New cameras to make X-rays safer for patients

CT scans have revolutionised the fight against human illness by creating three-dimensional images of the body's inner workings. Such scans, however, can deliver high doses of radiation. Now EU-funded researchers have built special cameras that limit radiation while delivering images vital for patient health.

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Countries
Countries
  Algeria
  Argentina
  Australia
  Austria
  Bangladesh
  Belarus
  Belgium
  Benin
  Bolivia
  Bosnia and Herzegovina
  Brazil
  Bulgaria
  Burkina Faso
  Cambodia
  Cameroon
  Canada
  Cape Verde
  Chile
  China
  Colombia
  Costa Rica
  Croatia
  Cyprus
  Czechia
  Denmark
  Ecuador
  Egypt
  Estonia
  Ethiopia
  Faroe Islands
  Finland
  France
  French Polynesia
  Georgia


  Infocentre

Published: 15 July 2019  
Related theme(s) and subtheme(s)
Health & life sciencesMajor diseases  |  Medical research  |  Public health
Innovation
Research policyHorizon 2020
SMEs
Countries involved in the project described in the article
France  |  Italy  |  Netherlands  |  Portugal  |  Spain
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New cameras to make X-rays safer for patients

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© Blue Planet Studio #162096679, source: stock.adobe.com 2019

Doctors have used computed tomography scans, or CT scans, to greatly improve the diagnosis and treatment of illnesses such as cancer and cardiovascular disease. But a major problem limits their use: they deliver high doses of radiation that can harm patients nearly as much as their ailment.

Enter the EU-funded VOXEL project which set out to develop an innovative way to create three-dimensional imaging. The result is special cameras that can deliver 3D images but without the high doses of radiation.

‘Reports show that in Germany in 2013, although CT scans only represented 7 % of all X-rays performed, they conveyed 60 % of the radiation that patients received,’ says Marta Fajardo, project coordinator and assistant professor at the Instituto Superior Técnico in Lisbon, Portugal. ‘We built several prototype cameras. As an alternative to CT, they enable 3D X-ray imagines in very few exposures, meaning less radiation for the patient.’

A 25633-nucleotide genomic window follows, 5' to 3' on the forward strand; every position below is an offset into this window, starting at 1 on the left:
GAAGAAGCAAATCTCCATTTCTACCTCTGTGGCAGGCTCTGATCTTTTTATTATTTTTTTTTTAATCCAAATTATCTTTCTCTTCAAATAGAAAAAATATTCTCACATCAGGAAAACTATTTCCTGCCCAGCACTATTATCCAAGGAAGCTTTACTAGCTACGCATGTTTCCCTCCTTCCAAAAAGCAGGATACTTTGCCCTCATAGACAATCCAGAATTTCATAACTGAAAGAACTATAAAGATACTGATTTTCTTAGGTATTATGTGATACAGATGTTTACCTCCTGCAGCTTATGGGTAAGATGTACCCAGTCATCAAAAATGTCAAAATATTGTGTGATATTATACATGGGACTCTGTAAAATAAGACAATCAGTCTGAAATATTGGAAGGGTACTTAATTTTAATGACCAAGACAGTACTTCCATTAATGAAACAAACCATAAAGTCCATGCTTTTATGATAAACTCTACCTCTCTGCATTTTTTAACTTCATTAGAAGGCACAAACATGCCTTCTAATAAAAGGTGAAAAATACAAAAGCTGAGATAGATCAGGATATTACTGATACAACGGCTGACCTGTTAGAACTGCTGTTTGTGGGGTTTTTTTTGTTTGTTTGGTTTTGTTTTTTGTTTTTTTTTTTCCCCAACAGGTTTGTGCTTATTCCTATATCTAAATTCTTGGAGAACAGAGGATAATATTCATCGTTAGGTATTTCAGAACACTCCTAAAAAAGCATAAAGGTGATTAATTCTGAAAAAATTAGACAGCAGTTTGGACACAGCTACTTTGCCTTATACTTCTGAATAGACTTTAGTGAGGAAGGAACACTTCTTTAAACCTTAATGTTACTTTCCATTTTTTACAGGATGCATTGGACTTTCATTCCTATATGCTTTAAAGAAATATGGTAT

New perspective on 3D imaging

CT scans make images by taking thousands of flat, two-dimensional photos in order to reconstruct a 3D image. The problem is that each photo injects ionising radiation into the patient. As photos multiply, radiation levels rise.

To counter this, VOXEL’s breakthrough idea was to adapt a technique called plenoptic imaging to X-ray radiation. Plenoptic cameras capture information about the direction that light rays, including X-rays, are travelling in space, as opposed to a normal camera that captures only light intensity.

Because researchers can use the information about light direction captured by plenoptic cameras to reconstruct 3D images, there is no need to take thousands of 2D photos. Images of important structures like blood vessels can be made from a single exposure, lowering the average radiation dose significantly.

A major part of the work was using the right algorithms to manipulate the captured information. ‘First, we demonstrated that plenoptic imagining is mathematically equivalent to a limited-angle tomography problem,’ Fajardo says. ‘Then we could simply reformat plenoptic imaging as tomography data and apply image reconstruction algorithms to obtain much better images.’

But the biggest challenge remained engineering the cameras. ‘The higher the photon energy, the harder it is to manufacture the optics for a plenoptic camera,’ she says. ‘You need X-rays of different energies for different tasks.’ The solution was to develop one camera prototype that used lower-energy X-rays for tiny structures like cells and another that used higher-energy X-rays for larger objects, such as small animals or human organs.

Less radiation, healthier patients

While Fajardo is encouraged by the project’s results, work remains to be done. ‘The low-energy X-ray camera belongs to a niche market,’ she explains. ‘But the high-energy X-ray prototype has huge medical potential, although it still requires some development.’

Results from the project, which was awarded a Future Emerging Technologies grant, will soon be submitted for publication in the international science journal Nature Photonics.

Project details

  • Project acronym: VOXEL
  • Participants: Portugal (Coordinator), France, Spain, Netherlands, Italy
  • Project N°: 665207
  • Total costs: € 3 996 875
  • EU contribution: € 3 996 875
  • Duration: June 2015 to May 2019

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